The second interesting and significant dynamic Gasaway probes is the relationship of progressive evangelicalism to secular progressivism. Here feminism was particularly at issue, especially for Sojourners and ESA. Because secular feminism holds abortion rights as the centerpiece of women’s rights, Sojourners and ESA were never completely on board. As Gasaway writes, “Even as they identified as feminists, progressive evangelicals never unreservedly endorsed the broader feminist movement” (p. 127). Likewise, while both groups argued for full civil rights for gays and even legal recognition of civil unions, their reluctance to affirm gay marriage put them at odds with the secular gay rights activism. This tension and at times opposition refutes the charge that progressive evangelicalism is but a mirror image of the Christian Right. Progressive evangelicals have consistently criticized their conservative counterparts by pointing out there is virtually no issue on which the Christian Right differs from the Republican Party. Progressive evangelicals have been especially critical of conservative evangelicals on issues of poverty, economics more broadly, and war.
There are at least two weaknesses of Gasaway’s book. First, while Gasaway has read widely, deeply, and comprehensively in the literature published by progressive evangelicals, the book would be better had he been able to engage in extensive interviews. There is virtually no behind the scenes information or any sense of how painful, surprising, or disappointing key developments were for the leaders of these organizations. There are all sorts of inner dynamics one can pick up on when sitting across a table from historical actors that cannot be gleaned from the polished materials those actors publish. Because Gasaway’s subjects are nearly all still alive and active, he did not have access to their letters and diaries. This makes interviews nearly indispensable.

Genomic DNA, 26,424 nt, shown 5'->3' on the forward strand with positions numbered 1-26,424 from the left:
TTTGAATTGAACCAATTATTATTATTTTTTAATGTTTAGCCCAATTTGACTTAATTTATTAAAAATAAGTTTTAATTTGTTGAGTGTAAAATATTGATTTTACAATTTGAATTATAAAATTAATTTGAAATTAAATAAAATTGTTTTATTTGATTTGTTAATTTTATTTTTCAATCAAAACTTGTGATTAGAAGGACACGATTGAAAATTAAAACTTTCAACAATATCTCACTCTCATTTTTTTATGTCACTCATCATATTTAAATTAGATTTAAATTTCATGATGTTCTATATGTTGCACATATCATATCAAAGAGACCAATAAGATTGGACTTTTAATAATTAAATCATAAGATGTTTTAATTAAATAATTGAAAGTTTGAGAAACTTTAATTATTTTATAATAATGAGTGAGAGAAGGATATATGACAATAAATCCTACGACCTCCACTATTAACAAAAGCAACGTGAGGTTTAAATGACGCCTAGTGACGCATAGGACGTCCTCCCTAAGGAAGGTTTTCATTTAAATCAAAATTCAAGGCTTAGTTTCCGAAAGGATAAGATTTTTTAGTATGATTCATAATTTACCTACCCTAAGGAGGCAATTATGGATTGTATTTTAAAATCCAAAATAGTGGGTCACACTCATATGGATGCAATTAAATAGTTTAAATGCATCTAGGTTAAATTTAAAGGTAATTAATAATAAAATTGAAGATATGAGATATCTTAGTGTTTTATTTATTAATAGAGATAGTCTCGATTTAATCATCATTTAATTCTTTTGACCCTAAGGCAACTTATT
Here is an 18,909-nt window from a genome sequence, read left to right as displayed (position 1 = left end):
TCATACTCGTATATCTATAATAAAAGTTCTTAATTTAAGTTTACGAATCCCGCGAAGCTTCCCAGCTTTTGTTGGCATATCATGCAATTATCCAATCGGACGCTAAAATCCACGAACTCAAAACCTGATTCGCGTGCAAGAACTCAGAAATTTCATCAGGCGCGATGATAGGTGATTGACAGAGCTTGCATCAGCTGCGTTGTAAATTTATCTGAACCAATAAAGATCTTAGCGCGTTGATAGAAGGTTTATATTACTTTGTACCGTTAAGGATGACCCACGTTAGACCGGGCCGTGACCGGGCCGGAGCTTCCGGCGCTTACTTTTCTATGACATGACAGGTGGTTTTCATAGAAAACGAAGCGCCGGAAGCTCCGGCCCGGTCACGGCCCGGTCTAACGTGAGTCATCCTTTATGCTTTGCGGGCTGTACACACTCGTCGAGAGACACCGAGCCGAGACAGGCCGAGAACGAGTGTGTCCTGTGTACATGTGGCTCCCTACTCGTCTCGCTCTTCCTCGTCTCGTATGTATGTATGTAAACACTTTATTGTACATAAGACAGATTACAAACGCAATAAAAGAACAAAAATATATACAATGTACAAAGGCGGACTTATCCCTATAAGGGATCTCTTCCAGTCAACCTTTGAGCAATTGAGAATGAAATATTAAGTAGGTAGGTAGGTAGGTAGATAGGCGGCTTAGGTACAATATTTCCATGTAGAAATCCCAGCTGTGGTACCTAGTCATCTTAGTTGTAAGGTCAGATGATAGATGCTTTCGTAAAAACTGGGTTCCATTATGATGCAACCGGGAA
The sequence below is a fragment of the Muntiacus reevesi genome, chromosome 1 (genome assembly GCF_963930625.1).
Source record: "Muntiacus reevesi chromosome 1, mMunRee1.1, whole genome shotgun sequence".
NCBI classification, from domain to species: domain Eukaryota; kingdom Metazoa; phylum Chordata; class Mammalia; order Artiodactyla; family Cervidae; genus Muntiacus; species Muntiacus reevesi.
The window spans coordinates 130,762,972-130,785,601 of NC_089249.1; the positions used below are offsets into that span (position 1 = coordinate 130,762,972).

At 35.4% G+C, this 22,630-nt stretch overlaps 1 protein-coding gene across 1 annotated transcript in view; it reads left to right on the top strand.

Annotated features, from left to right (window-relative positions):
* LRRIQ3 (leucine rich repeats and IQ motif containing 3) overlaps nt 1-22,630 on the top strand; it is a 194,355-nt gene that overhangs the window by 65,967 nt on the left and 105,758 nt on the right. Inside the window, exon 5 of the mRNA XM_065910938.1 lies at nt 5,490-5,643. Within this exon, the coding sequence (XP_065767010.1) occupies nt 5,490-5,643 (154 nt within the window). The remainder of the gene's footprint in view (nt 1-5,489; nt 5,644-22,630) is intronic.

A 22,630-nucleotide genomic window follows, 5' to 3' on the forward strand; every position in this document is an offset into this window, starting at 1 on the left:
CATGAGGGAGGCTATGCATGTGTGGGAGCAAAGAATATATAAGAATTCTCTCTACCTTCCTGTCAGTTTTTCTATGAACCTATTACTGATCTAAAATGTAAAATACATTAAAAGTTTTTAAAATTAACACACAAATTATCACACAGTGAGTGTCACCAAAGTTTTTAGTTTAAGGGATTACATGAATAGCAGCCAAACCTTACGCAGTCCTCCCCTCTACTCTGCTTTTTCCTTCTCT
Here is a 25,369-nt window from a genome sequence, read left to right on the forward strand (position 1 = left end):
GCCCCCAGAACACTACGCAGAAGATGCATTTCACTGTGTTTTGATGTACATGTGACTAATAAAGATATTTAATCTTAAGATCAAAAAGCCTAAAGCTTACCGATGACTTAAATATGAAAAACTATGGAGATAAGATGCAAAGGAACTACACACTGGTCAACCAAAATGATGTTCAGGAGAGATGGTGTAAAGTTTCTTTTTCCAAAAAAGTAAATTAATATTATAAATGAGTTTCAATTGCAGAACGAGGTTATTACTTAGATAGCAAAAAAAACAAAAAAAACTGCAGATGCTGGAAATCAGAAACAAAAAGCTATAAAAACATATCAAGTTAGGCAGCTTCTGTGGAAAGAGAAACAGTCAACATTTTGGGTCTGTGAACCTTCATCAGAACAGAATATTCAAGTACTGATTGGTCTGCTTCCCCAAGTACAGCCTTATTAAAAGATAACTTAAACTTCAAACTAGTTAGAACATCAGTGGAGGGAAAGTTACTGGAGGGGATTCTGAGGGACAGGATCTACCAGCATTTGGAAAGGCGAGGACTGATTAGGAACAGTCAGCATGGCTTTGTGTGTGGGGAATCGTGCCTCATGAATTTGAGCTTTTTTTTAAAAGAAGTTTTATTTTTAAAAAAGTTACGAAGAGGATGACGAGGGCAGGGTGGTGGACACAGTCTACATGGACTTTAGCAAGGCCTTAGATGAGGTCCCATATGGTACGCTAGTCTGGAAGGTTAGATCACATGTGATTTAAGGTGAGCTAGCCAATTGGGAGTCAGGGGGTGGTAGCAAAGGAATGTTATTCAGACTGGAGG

The second criticism is less of Gasaway himself and more of our profession—scholarly history writing. The book takes the standard monographic form. Each chapter covers a particular part of the story over the time period 1973 to the present. While each is well organized and well written, by the third or fourth chapter the reader will be forgiven for thinking, “Okay, here we go again. 1973 and all that.” The book would be more riveting if it had been done in a style where the author tells a story over the forty-year period with a narrative arc and full attention to the wider culture. This sort of writing is harder and takes longer, but it makes for books a non-scholarly audience is more likely to read. The problem, of course, is that most first books are revised dissertations, and dissertation directors and committees are often loath to allow the narrative style. This is a contested issue. Some say, traditionally, that history writing cannot or should not be narrative. I say it can be and should be.
Those criticisms aside, this is a good book and a must read for anyone interested in the subject. Any scholar or graduate student doing a research project on any aspect of progressive evangelicalism simply must read Swartz and Gasaway at the outset.